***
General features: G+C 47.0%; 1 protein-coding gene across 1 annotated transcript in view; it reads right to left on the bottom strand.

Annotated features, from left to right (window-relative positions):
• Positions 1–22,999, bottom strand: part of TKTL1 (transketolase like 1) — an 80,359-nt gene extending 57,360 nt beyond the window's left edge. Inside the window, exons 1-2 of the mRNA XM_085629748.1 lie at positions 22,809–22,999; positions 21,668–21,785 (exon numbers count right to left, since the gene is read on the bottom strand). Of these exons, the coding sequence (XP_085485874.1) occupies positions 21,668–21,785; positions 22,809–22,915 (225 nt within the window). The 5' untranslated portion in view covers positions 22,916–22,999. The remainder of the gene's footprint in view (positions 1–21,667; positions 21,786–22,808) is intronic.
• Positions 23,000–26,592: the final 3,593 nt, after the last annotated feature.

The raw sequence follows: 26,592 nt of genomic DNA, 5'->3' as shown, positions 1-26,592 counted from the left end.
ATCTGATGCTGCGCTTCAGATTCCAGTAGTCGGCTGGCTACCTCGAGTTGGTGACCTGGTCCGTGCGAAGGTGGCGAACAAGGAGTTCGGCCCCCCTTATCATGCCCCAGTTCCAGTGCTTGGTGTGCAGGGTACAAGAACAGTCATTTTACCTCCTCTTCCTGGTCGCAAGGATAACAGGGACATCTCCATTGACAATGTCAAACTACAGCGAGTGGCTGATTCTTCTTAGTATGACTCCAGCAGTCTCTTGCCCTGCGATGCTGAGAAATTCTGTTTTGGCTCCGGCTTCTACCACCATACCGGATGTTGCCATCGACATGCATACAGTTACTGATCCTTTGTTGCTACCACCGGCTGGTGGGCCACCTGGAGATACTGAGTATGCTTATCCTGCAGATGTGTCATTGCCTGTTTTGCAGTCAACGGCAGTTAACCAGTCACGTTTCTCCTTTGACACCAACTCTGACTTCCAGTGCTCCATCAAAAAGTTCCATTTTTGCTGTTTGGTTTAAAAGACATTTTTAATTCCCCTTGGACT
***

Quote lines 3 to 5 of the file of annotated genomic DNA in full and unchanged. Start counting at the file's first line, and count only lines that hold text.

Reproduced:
• Positions 1–22,999, bottom strand: part of TKTL1 (transketolase like 1) — an 80,359-nt gene extending 57,360 nt beyond the window's left edge. Inside the window, exons 1-2 of the mRNA XM_085629748.1 lie at positions 22,809–22,999; positions 21,668–21,785 (exon numbers count right to left, since the gene is read on the bottom strand). Of these exons, the coding sequence (XP_085485874.1) occupies positions 21,668–21,785; positions 22,809–22,915 (225 nt within the window). The 5' untranslated portion in view covers positions 22,916–22,999. The remainder of the gene's footprint in view (positions 1–21,667; positions 21,786–22,808) is intronic.
• Positions 23,000–26,592: the final 3,593 nt, after the last annotated feature.

The raw sequence follows: 26,592 nt of genomic DNA, 5'->3' as shown, positions 1-26,592 counted from the left end.